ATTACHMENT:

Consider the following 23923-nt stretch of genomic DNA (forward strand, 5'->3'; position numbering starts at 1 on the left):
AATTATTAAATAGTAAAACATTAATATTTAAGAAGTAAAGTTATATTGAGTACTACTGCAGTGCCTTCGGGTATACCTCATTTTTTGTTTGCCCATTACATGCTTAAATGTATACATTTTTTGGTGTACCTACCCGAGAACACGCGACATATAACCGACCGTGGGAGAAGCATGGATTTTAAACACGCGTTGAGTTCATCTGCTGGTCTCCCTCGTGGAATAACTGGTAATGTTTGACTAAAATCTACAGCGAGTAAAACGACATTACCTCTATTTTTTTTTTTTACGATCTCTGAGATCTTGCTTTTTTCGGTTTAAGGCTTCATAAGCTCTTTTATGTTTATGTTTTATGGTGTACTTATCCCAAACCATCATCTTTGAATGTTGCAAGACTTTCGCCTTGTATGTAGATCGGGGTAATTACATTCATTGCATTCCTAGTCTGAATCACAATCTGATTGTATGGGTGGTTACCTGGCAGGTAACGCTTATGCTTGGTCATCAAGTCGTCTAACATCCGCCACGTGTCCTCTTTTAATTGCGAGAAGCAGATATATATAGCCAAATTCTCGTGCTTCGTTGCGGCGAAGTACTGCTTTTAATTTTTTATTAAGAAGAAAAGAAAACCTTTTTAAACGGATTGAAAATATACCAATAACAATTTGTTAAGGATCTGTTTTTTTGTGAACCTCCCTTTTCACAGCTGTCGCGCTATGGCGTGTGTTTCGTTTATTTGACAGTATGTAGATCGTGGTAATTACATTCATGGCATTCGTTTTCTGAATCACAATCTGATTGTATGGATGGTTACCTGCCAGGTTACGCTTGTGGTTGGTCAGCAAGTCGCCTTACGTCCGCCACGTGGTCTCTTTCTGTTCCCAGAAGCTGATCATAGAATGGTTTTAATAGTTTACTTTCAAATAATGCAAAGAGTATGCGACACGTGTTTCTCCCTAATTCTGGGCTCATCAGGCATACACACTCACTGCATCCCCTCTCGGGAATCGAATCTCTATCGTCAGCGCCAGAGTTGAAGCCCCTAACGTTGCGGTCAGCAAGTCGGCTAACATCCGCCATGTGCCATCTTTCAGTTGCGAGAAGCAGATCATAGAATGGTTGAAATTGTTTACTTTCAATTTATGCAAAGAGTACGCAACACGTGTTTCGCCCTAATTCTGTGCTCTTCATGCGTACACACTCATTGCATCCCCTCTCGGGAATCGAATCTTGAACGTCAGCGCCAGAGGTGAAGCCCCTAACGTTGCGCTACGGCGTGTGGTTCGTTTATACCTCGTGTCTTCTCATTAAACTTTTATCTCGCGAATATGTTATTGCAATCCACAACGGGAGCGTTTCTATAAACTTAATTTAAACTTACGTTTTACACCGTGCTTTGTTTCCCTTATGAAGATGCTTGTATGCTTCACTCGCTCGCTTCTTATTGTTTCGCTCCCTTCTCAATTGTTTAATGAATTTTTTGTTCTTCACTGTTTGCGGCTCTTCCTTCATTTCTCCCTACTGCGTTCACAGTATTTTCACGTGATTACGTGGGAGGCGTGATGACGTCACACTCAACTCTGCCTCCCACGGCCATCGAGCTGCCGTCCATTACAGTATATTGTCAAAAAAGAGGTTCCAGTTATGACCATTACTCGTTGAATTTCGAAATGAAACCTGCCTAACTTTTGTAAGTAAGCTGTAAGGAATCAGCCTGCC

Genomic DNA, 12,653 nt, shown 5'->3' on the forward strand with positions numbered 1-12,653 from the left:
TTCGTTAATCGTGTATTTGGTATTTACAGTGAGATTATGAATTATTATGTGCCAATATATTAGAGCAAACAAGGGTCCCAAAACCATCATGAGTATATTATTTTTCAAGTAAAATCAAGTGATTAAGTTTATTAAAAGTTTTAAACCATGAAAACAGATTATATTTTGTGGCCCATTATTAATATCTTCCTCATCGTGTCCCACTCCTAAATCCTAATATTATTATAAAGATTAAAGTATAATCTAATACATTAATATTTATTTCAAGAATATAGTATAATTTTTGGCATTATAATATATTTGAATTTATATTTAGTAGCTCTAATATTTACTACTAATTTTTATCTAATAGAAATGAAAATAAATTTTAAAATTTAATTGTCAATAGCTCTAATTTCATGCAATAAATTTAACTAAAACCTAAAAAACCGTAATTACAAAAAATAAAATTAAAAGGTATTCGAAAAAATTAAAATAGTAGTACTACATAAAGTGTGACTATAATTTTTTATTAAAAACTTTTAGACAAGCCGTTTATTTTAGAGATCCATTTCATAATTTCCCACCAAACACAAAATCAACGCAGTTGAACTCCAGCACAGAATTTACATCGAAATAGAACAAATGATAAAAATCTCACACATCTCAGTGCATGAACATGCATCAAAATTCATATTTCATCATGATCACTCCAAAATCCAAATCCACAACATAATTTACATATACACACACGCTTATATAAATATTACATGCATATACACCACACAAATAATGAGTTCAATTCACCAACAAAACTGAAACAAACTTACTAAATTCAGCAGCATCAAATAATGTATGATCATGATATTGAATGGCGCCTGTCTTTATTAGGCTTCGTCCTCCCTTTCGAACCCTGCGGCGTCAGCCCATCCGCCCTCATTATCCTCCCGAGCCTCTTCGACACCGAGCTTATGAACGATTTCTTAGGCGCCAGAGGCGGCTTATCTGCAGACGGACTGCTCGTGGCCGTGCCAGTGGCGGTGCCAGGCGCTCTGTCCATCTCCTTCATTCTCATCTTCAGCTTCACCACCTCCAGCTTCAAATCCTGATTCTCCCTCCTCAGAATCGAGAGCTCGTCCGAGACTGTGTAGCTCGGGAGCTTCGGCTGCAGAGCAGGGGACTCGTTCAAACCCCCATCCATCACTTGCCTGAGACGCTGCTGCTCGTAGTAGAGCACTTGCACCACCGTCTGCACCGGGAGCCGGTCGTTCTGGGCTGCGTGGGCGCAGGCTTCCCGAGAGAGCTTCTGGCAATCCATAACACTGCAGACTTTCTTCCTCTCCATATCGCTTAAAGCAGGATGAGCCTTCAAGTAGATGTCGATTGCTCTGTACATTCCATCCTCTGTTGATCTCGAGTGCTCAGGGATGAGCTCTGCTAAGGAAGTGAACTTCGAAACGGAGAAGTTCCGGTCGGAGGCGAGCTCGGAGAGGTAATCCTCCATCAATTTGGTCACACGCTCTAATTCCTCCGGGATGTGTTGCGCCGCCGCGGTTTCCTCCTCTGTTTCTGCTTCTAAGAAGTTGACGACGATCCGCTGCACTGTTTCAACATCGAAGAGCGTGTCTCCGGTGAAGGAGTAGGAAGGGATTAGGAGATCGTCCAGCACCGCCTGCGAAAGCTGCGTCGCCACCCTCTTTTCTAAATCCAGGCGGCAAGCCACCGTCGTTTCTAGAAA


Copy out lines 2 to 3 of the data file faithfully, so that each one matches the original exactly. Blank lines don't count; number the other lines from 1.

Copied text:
AATTATTAAATAGTAAAACATTAATATTTAAGAAGTAAAGTTATATTGAGTACTACTGCAGTGCCTTCGGGTATACCTCATTTTTTGTTTGCCCATTACATGCTTAAATGTATACATTTTTTGGTGTACCTACCCGAGAACACGCGACATATAACCGACCGTGGGAGAAGCATGGATTTTAAACACGCGTTGAGTTCATCTGCTGGTCTCCCTCGTGGAATAACTGGTAATGTTTGACTAAAATCTACAGCGAGTAAAACGACATTACCTCTATTTTTTTTTTTTACGATCTCTGAGATCTTGCTTTTTTCGGTTTAAGGCTTCATAAGCTCTTTTATGTTTATGTTTTATGGTGTACTTATCCCAAACCATCATCTTTGAATGTTGCAAGACTTTCGCCTTGTATGTAGATCGGGGTAATTACATTCATTGCATTCCTAGTCTGAATCACAATCTGATTGTATGGGTGGTTACCTGGCAGGTAACGCTTATGCTTGGTCATCAAGTCGTCTAACATCCGCCACGTGTCCTCTTTTAATTGCGAGAAGCAGATATATATAGCCAAATTCTCGTGCTTCGTTGCGGCGAAGTACTGCTTTTAATTTTTTATTAAGAAGAAAAGAAAACCTTTTTAAACGGATTGAAAATATACCAATAACAATTTGTTAAGGATCTGTTTTTTTGTGAACCTCCCTTTTCACAGCTGTCGCGCTATGGCGTGTGTTTCGTTTATTTGACAGTATGTAGATCGTGGTAATTACATTCATGGCATTCGTTTTCTGAATCACAATCTGATTGTATGGATGGTTACCTGCCAGGTTACGCTTGTGGTTGGTCAGCAAGTCGCCTTACGTCCGCCACGTGGTCTCTTTCTGTTCCCAGAAGCTGATCATAGAATGGTTTTAATAGTTTACTTTCAAATAATGCAAAGAGTATGCGACACGTGTTTCTCCCTAATTCTGGGCTCATCAGGCATACACACTCACTGCATCCCCTCTCGGGAATCGAATCTCTATCGTCAGCGCCAGAGTTGAAGCCCCTAACGTTGCGGTCAGCAAGTCGGCTAACATCCGCCATGTGCCATCTTTCAGTTGCGAGAAGCAGATCATAGAATGGTTGAAATTGTTTACTTTCAATTTATGCAAAGAGTACGCAACACGTGTTTCGCCCTAATTCTGTGCTCTTCATGCGTACACACTCATTGCATCCCCTCTCGGGAATCGAATCTTGAACGTCAGCGCCAGAGGTGAAGCCCCTAACGTTGCGCTACGGCGTGTGGTTCGTTTATACCTCGTGTCTTCTCATTAAACTTTTATCTCGCGAATATGTTATTGCAATCCACAACGGGAGCGTTTCTATAAACTTAATTTAAACTTACGTTTTACACCGTGCTTTGTTTCCCTTATGAAGATGCTTGTATGCTTCACTCGCTCGCTTCTTATTGTTTCGCTCCCTTCTCAATTGTTTAATGAATTTTTTGTTCTTCACTGTTTGCGGCTCTTCCTTCATTTCTCCCTACTGCGTTCACAGTATTTTCACGTGATTACGTGGGAGGCGTGATGACGTCACACTCAACTCTGCCTCCCACGGCCATCGAGCTGCCGTCCATTACAGTATATTGTCAAAAAAGAGGTTCCAGTTATGACCATTACTCGTTGAATTTCGAAATGAAACCTGCCTAACTTTTGTAAGTAAGCTGTAAGGAATCAGCCTGCC

Genomic DNA, 12,653 nt, shown 5'->3' on the forward strand with positions numbered 1-12,653 from the left: